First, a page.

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Canada's Flying Saucer

The Avro
Car pg2

Canada's Flying Saucer

by Palmiro Campagna, P. Eng

Structure cutaway diagram of the Avrocar.

  Impressed by Avro's work on their other projects and convinced by Frost's technical proposals, the USAF settled on Project V2 and awarded Avro a contract worth $758,000. Top secret reports recently declassified from the U.S. show they had a real concern that the West might be lagging behind the Soviets in this type of development, especially if the latter had inherited the work of captured German aeronautical specialists. Like Frost, the Americans had a genuine interest in exploiting the capabilities of this type of technology.
  With its vertical take-off and landing capabilities, Y2 obviated the need for conventional runways and could theoretically be deployed almost anywhere. As a completely circular craft, it would also have embodied inherent stealth characteristics against detection by radar. Specifications were for the vehicle to reach speeds of between 1,720 and 2,300 rnph. Maximum altitude attainable was to be between 71,000 and 80,600 feet with a capability to hover at 18,000 feet.
  By 1957, Avro had invested nearly $2.5 million of its own money into the project while the USAF had added another $1.8 million. Encouraged by wind tunnel test results on scale models, the U.S. Army also decided to join the venture. An integrated USAF/Army program was established with funding of $4,432,497 for the development and test of two vehicles.
  Back at Avro, there was some skepticisin among the executive, concerning the feasibility of the project. James Floyd, vice-president of engineering and chief design engineer of the Jetliner and the Avro Arrow, was concerned at the amount of time, space and money that was being put against the project. He did not believe such a device would work as advertised. He had engineering specialists from the U.K. examine the design and they too were not convinced.
  The U.S. Army was interested in a subsonic version of Y2. They felt that perfecting a subsonic craft would be simpler than attempting the full supersonic model, while still proving out the concept. The USAF and Avro agreed and the subsonic Avrocar was born. Also known as Weapon System 606A, the VZ- 9A, and covertly as Project Silver Bug, the first prototype was unveiled in May of 1959, followed by the second vehicle in August of that year.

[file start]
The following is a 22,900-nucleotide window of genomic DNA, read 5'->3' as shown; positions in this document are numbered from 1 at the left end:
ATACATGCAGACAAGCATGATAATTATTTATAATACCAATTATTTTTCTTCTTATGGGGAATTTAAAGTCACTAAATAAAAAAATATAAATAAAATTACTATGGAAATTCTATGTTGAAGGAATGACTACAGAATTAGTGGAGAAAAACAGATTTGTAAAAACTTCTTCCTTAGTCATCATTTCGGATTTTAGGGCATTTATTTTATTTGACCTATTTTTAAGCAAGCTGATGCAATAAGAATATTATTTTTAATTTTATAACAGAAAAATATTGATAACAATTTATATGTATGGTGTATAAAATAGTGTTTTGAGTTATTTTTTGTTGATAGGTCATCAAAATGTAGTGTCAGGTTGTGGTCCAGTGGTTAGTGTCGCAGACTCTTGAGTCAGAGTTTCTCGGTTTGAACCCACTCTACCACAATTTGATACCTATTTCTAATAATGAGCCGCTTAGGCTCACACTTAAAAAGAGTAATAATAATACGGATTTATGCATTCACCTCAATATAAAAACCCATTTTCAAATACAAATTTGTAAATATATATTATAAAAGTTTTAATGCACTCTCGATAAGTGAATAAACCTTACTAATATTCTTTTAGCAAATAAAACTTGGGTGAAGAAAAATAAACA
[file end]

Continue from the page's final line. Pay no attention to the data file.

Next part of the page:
The Avrocar was approximately 18 feet in diameter. It had a gross weight at take-off of about 5,680 pounds. This included 840 pounds of fuel plus the weight of the pilot.

It was "...equipped with a five-foot diameter fan situated in its centre, exhausting via an internal duct system to a peripheral nozzle. The fan was driven by means of a tip turbine which used the exhaust from three [Continental] J-69-T-9 engines... The hot exhaust from the turbine was mixed with the cold flow from the fan in a duct immediately below the fan. This duct passes from the bottom of the fan beneath the cockpits, engine bays, and cargo compartments to the peripheral nozzle around the circumference of the vehicle..."
  The first free-flight test was conducted in Nov 1959 with Avro test pilot Mladyslaw "Spud" Potocki at the controls. He would hover and zoom as the exhaust from beneath the vehicle blew ice and other debris across the tarmac. Still, it was readily apparent that the design was running into difficulty. The Avrocar rose only three feet off the ground and achieved a forward speed of 55 kph in a sort of skittering motion. It was plagued by instability and power problems.
  Several years later, John Frost noted that in 1953, what Avro had actually discovered before anyone else, was the principle of the hovercraft. Had Avro not been so intent on trying to fly out of the ground-cushion effect created by the downward exhausting air, they could have gotten into the hovercraft business. Instead, they chose to try to solve the instabilities in order to fly like an aircraft, first at subsonic and then supersonic speeds.

Scott McArthur.




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